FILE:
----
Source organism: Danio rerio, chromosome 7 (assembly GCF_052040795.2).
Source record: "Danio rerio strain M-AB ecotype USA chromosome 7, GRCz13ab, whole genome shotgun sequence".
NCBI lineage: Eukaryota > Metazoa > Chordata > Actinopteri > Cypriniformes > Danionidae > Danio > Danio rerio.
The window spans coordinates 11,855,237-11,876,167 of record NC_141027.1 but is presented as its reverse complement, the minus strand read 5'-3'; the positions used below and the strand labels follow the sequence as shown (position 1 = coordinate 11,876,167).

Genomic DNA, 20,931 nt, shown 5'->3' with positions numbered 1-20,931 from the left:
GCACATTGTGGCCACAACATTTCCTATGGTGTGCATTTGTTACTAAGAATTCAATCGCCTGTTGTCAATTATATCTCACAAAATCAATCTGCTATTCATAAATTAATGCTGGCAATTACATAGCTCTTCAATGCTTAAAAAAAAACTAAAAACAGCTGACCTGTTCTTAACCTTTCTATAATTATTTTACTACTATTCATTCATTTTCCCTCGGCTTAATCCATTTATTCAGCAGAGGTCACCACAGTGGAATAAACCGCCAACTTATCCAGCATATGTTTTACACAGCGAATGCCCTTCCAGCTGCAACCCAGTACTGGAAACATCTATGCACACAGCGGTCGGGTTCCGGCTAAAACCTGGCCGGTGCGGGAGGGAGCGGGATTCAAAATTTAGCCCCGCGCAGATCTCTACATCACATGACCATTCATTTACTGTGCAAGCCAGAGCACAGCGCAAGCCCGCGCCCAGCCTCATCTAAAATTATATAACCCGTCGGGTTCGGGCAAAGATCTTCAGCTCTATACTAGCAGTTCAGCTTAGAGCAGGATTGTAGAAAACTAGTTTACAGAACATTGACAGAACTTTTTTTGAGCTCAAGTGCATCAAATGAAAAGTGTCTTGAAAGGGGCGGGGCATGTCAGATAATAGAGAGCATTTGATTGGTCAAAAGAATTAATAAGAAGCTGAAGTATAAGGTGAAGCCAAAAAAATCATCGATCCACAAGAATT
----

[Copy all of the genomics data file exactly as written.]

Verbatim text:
Source organism: Danio rerio, chromosome 7 (assembly GCF_052040795.2).
Source record: "Danio rerio strain M-AB ecotype USA chromosome 7, GRCz13ab, whole genome shotgun sequence".
NCBI lineage: Eukaryota > Metazoa > Chordata > Actinopteri > Cypriniformes > Danionidae > Danio > Danio rerio.
The window spans coordinates 11,855,237-11,876,167 of record NC_141027.1 but is presented as its reverse complement, the minus strand read 5'-3'; the positions used below and the strand labels follow the sequence as shown (position 1 = coordinate 11,876,167).

Genomic DNA, 20,931 nt, shown 5'->3' with positions numbered 1-20,931 from the left:
GCACATTGTGGCCACAACATTTCCTATGGTGTGCATTTGTTACTAAGAATTCAATCGCCTGTTGTCAATTATATCTCACAAAATCAATCTGCTATTCATAAATTAATGCTGGCAATTACATAGCTCTTCAATGCTTAAAAAAAAACTAAAAACAGCTGACCTGTTCTTAACCTTTCTATAATTATTTTACTACTATTCATTCATTTTCCCTCGGCTTAATCCATTTATTCAGCAGAGGTCACCACAGTGGAATAAACCGCCAACTTATCCAGCATATGTTTTACACAGCGAATGCCCTTCCAGCTGCAACCCAGTACTGGAAACATCTATGCACACAGCGGTCGGGTTCCGGCTAAAACCTGGCCGGTGCGGGAGGGAGCGGGATTCAAAATTTAGCCCCGCGCAGATCTCTACATCACATGACCATTCATTTACTGTGCAAGCCAGAGCACAGCGCAAGCCCGCGCCCAGCCTCATCTAAAATTATATAACCCGTCGGGTTCGGGCAAAGATCTTCAGCTCTATACTAGCAGTTCAGCTTAGAGCAGGATTGTAGAAAACTAGTTTACAGAACATTGACAGAACTTTTTTTGAGCTCAAGTGCATCAAATGAAAAGTGTCTTGAAAGGGGCGGGGCATGTCAGATAATAGAGAGCATTTGATTGGTCAAAAGAATTAATAAGAAGCTGAAGTATAAGGTGAAGCCAAAAAAATCATCGATCCACAAGAATT